Odin Lloyd’s family files wrongful death lawsuit against Hernandez


Former Patriots tight end Aaron Hernandez has enough legal entanglements to keep a mid-size law firm fully employed.  He’s now got another one.

According to the Fall River (Mass.) Herald News, the family of Odin Lloyd has filed a wrongful death lawsuit against Hernandez.  Lloyd allegedly was killed by Hernandez in June 2013.

While Hernandez enjoys constitutional protections like the presumption of innocence and the burden of proof beyond a reasonable doubt when it comes to the question of whether he’ll be imprisoned for most if not all of the rest of his life for killing Lloyd, civil cases turn on the much lower legal standard known as “preponderance of the evidence.”

A generation ago, O.J. Simpson walked away from murder charges but found himself liable for a $33.5 million civil verdict.  Hernandez could see the same outcome, with an acquittal in criminal court and an eight-figure judgment in civil court.

The question now will be the timing of the civil litigation.  In most situations, the lawsuit will be put on hold until after the criminal case ends, since at that point the defendant wouldn’t be able to rely on the Fifth Amendment protection against self-incrimination.  In this case, there may be no money left by the time a jury decides Hernandez’s fate.

Hernandez surely still has ample assets, and he’s seeking $3.25 million in earned but unpaid signing bonus from the Patriots and another $2.96 million in guaranteed pay from the team.  Lloyd’s family — along with the families of Daniel Abreu and Safiro Furtado — should move aggressively on all of Hernandez’s available property before the money ends up being consumed by his legal bills.

14 responses to “Odin Lloyd’s family files wrongful death lawsuit against Hernandez

  1. Why can’t a person rely on Fifth Amendment protection? Are you compelled to testify in a civil case?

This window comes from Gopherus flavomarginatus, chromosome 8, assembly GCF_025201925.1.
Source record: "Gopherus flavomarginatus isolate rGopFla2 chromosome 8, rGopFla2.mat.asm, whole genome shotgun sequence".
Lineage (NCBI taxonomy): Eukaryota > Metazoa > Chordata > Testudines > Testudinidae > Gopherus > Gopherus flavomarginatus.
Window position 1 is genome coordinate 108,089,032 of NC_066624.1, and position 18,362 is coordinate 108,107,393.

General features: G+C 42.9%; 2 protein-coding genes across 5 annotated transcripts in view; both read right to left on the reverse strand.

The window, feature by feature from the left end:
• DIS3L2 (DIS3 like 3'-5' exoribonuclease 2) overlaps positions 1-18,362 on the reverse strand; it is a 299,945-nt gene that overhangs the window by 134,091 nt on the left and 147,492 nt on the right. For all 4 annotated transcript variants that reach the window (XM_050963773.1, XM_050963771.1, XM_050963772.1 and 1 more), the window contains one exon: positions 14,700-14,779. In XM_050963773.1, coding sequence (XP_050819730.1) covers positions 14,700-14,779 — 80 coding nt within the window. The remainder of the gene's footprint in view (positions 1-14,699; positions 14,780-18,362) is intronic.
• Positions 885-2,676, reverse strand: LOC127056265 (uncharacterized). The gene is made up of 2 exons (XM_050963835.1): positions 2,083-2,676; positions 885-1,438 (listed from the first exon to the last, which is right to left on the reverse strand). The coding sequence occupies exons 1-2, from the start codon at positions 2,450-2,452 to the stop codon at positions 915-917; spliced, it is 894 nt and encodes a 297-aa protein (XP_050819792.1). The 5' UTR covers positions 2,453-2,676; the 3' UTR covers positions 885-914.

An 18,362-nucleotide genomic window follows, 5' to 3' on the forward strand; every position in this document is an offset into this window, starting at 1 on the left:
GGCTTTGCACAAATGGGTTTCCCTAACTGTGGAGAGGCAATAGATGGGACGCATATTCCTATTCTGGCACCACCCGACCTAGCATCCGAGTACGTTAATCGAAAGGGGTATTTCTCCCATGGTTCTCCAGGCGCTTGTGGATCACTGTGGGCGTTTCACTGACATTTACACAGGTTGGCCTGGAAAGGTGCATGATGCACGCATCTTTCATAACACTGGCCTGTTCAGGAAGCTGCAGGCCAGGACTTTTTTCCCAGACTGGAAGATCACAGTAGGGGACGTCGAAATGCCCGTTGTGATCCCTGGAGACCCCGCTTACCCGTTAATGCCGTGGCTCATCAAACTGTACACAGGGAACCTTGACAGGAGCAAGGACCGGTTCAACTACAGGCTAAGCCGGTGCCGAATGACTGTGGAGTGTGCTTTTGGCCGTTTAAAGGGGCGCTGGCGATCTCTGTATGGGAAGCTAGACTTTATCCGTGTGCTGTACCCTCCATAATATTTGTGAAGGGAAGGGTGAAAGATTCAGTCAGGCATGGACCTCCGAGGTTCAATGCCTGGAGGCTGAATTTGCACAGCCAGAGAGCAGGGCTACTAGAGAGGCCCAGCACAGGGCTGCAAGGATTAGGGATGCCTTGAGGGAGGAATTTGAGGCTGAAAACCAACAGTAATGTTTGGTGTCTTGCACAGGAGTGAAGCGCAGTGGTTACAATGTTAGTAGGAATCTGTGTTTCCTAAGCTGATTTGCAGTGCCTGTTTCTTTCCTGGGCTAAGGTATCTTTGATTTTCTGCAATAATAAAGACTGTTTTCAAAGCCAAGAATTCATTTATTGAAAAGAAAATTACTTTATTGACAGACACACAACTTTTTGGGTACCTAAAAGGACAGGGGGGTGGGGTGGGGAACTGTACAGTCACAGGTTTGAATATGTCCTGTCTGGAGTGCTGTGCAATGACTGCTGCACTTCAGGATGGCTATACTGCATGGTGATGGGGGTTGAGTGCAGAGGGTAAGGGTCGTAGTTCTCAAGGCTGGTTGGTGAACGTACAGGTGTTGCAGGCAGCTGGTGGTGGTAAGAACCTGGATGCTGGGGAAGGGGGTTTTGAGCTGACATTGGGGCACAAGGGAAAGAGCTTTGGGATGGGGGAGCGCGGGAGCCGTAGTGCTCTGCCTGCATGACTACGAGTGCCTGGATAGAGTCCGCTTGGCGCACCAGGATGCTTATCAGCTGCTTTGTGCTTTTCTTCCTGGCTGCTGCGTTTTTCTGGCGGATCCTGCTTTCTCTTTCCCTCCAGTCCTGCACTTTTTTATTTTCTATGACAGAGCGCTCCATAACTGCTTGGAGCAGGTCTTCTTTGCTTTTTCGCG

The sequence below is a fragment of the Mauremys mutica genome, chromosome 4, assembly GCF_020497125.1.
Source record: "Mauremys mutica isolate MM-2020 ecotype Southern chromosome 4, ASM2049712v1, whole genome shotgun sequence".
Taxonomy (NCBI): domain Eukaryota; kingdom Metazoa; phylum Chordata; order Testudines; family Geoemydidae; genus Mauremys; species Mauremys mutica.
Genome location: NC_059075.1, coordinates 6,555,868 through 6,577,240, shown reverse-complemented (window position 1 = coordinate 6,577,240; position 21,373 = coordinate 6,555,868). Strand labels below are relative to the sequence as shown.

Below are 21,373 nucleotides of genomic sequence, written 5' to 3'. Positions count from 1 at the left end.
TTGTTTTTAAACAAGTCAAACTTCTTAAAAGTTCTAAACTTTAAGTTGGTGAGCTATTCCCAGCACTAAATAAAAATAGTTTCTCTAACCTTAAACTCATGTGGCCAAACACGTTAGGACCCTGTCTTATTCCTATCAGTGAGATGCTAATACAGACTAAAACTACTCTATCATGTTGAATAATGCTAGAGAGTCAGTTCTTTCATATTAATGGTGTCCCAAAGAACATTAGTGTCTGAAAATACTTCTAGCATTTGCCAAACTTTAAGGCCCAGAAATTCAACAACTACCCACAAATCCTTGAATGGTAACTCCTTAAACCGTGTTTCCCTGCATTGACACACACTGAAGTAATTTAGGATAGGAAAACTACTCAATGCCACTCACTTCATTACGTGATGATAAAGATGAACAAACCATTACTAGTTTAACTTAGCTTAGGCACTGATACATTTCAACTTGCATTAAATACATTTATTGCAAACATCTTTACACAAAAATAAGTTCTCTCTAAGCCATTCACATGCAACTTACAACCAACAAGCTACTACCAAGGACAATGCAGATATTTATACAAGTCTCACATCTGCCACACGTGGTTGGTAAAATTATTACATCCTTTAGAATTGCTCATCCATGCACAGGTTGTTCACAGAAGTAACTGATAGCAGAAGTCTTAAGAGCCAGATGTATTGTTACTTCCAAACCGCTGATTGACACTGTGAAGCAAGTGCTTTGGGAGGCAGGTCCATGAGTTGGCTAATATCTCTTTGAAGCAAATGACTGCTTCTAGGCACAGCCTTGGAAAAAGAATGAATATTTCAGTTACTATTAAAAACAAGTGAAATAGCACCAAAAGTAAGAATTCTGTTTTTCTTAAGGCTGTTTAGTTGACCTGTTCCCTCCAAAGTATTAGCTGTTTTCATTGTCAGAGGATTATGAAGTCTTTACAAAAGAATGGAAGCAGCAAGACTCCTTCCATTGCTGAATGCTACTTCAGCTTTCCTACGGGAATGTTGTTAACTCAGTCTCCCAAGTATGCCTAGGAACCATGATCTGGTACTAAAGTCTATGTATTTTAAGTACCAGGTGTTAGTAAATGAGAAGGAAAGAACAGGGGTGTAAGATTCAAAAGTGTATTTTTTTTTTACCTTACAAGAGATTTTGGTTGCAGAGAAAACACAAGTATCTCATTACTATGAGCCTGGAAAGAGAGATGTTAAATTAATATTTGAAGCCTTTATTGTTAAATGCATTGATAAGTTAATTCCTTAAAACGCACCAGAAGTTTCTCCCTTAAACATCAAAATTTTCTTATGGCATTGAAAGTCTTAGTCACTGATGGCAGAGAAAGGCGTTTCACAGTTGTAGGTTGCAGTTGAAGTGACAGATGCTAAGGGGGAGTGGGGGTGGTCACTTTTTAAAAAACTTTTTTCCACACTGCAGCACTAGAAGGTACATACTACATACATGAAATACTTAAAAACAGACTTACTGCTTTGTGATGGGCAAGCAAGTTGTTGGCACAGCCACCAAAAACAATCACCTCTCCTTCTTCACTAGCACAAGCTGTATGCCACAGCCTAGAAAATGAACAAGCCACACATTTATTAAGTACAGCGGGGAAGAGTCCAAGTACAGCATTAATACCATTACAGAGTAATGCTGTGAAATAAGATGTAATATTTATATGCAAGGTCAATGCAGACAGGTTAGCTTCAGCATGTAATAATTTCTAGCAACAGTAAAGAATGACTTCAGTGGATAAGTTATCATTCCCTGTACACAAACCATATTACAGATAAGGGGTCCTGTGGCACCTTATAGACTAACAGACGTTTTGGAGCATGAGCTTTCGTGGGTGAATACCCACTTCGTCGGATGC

How could they move aggressively on Hernandez’ assets if there is no judgement in the civil case?

  2. The Fall River, Mass., Herald News? Whoa. At least Hernandez will never be the most notorious murder suspect from that area.

  3. Hey, it’s all about the money. The lawyers will get all the dough before any “justice” is meted out.

  4. The lawyers for AH have tried to get the message out that AH cannot be convicted because of lack of reasonable doubt. (no weapon, no witness, no strong motive). I do not think a jury is going to buy their case.

    On the other hand, it may be best for the Lloyd family along with Abreu/Surfado to commence their civil cases now if it is possible all funds will be used up by legal fees and none/little left to compensate them. Their legal teams must analyze AH’s ability to pay knowing the costs of legal defense and estimate what will be left over. Not that money can really make up for the loss of loved ones.

  5. Theres a little bit of a difference in OJ’s situation and Aaron’s. OJ had been out of the game awhile and his endorsement salary was nil pretty much when Nicole Brown Simpson and the young man visiting her were murdered. OJ had time to enjoy some of his earnings in the years between his peak of fame and those murders. He also had income from a few movies he had made.

    Aaron will find it hard to enjoy any of his millions even if not found guilty in the criminal case. His best bet would be to demand a speedy trial. If their evidence in Odin’s case is limited, then giving the feds a chance to snoop around into other areas (i.e. the two murders in florida) could prove to be more costly to fight.

    I still can’t believe the Pats signed this guy for a $40 mil contract…

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